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Stark Disparity in Personality Traits Seen as Leaders Advance 
 

10/23/2012  By Roy Maurer 
 
 
 

New research pinpoints personality traits successful leaders must emphasize and de-emphasize as they progress in their careers.

Specifically, the PDI Ninth House Pulse on Leaders survey research found that certain traits that facilitate advancement to the business unit leader level actually inhibit progression to the CEO level.

PDI Ninth House, a global leadership solutions company, found that business unit leaders scored the highest in terms of displaying competitiveness and intimidating others, and the lowest in being considerate. CEOs scored highest in being considerate, displaying influence and taking charge, and were the least likely to intimidate others.

“In many ways, the research dispels the old cliché that nice guys finish last in business,” said Joy Hazucha, Ph.D., senior vice president, Leadership Research and Analytics for PDI Ninth House.

PDI Ninth House examined 37,398 leaders from 1,340 companies across 147 countries to compare personality traits among leadership levels, progressing in sequential order starting at first-level leaders and moving on to mid-level leaders, business unit leaders, senior executives and, ultimately, CEOs.

The research suggested that leaders who are competitive and intimidating but lack consideration may find success and advance up to a certain point. The research also showed, however, that those who progress to the top use influence rather than intimidation to direct in a positive way and temper their competitiveness. Consequently, leaders may find it difficult to advance to C-suite roles without shedding those personality traits that helped them get there.

“This research … can help HR focus on alleviating the effects of some traits that prohibit leaders from moving up,” Hazucha told SHRM Online.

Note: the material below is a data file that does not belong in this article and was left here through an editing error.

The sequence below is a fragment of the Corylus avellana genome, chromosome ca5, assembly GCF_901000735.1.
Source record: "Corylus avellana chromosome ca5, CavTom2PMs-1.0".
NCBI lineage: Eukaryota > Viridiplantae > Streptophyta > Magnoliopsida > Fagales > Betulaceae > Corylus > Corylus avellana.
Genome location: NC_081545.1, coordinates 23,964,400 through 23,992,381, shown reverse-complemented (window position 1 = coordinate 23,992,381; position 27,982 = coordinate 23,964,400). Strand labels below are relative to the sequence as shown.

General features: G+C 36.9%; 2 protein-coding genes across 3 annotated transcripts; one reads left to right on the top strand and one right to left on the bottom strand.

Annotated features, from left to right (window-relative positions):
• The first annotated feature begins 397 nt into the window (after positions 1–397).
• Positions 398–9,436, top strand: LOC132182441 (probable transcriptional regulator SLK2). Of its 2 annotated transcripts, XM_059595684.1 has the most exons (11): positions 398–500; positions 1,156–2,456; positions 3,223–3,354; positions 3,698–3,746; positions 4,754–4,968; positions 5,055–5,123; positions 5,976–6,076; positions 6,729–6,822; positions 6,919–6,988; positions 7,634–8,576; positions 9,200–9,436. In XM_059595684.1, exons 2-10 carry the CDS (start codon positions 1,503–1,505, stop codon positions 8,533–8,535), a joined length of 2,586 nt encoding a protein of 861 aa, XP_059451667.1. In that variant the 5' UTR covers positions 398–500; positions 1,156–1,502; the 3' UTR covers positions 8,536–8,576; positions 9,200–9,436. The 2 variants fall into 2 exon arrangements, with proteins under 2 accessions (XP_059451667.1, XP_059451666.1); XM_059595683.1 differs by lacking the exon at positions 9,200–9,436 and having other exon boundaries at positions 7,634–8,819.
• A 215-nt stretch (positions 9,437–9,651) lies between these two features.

Specifically, she said that HR may offer guidance on the following:

  • Moving from small picture to big picture.
  • Conflict resolution.
  • Influencing others in a positive way, through the heart and head, rather than intimidating or micro-managing.
  • Increasing engagement, which can lead to greater energy to accomplish tasks.

Personality Traits That Lead to Success

In comparing leaders at different points in the leadership pipeline, the research identified the top three traits successful leaders must increasingly emphasize as they progress in their career to the C-suite:

  • Influence over others, including regularly selling ideas and, in turn, gaining acceptance and prompting others to help carry out those ideas.
  • High energy levels to accommodate adequately the increase in time demands that occurs between ascending levels of leadership.
  • A take-charge approach, characterized by a more directive style of leadership that entails regularly delegating tasks and imposing action.

Ditch Those Derailing Behaviors

The traits that successful leaders must relinquish as they advance to the top:

  • Passive aggressiveness, which leaders can avoid by being direct about what they think, rather than going along to avoid conflict.
  • Micro-management, which leaders should avoid by focusing on managing outcomes, rather than the details along the way.
  • Manipulation, which is a tactic for trying to get others to take action by using a hidden agenda. Leaders should instead seek to lead by influence and be transparent about their goals, PDI said.
  • Attention to detail, which is a trait that should decrease as leaders gain a broader scope of responsibility and have to think in more strategic terms. This is difficult to do if leaders stay overly focused on details. They should assign others to attend to the details, PDI said.

“We found that successful leaders at the top were more likely to make decisions after consulting and working with others,” Hazucha said. “This spirit of teamwork played out among the most successful leaders, demonstrating that if an organization really wants to have sustainable results, leadership must display teamwork, engagement and provide adequate levels of support.”

The research can also serve as a cautionary tale for HR to share with developing leaders, she said. “Frequently, it’s simply assumed that the most competitive and driven will power their way to the top. But as the data indicated, that only works, really, up to a certain point, if it works at all. Beyond the level of business unit leaders in particular, it’s hard to continue to find success if you’re hard-charging and operate by intimidating others. HR should work with leaders to instead encourage competing externally instead of internally, or with others within the organization,” she said.

Roy Maurer is an online editor/manager for SHRM.

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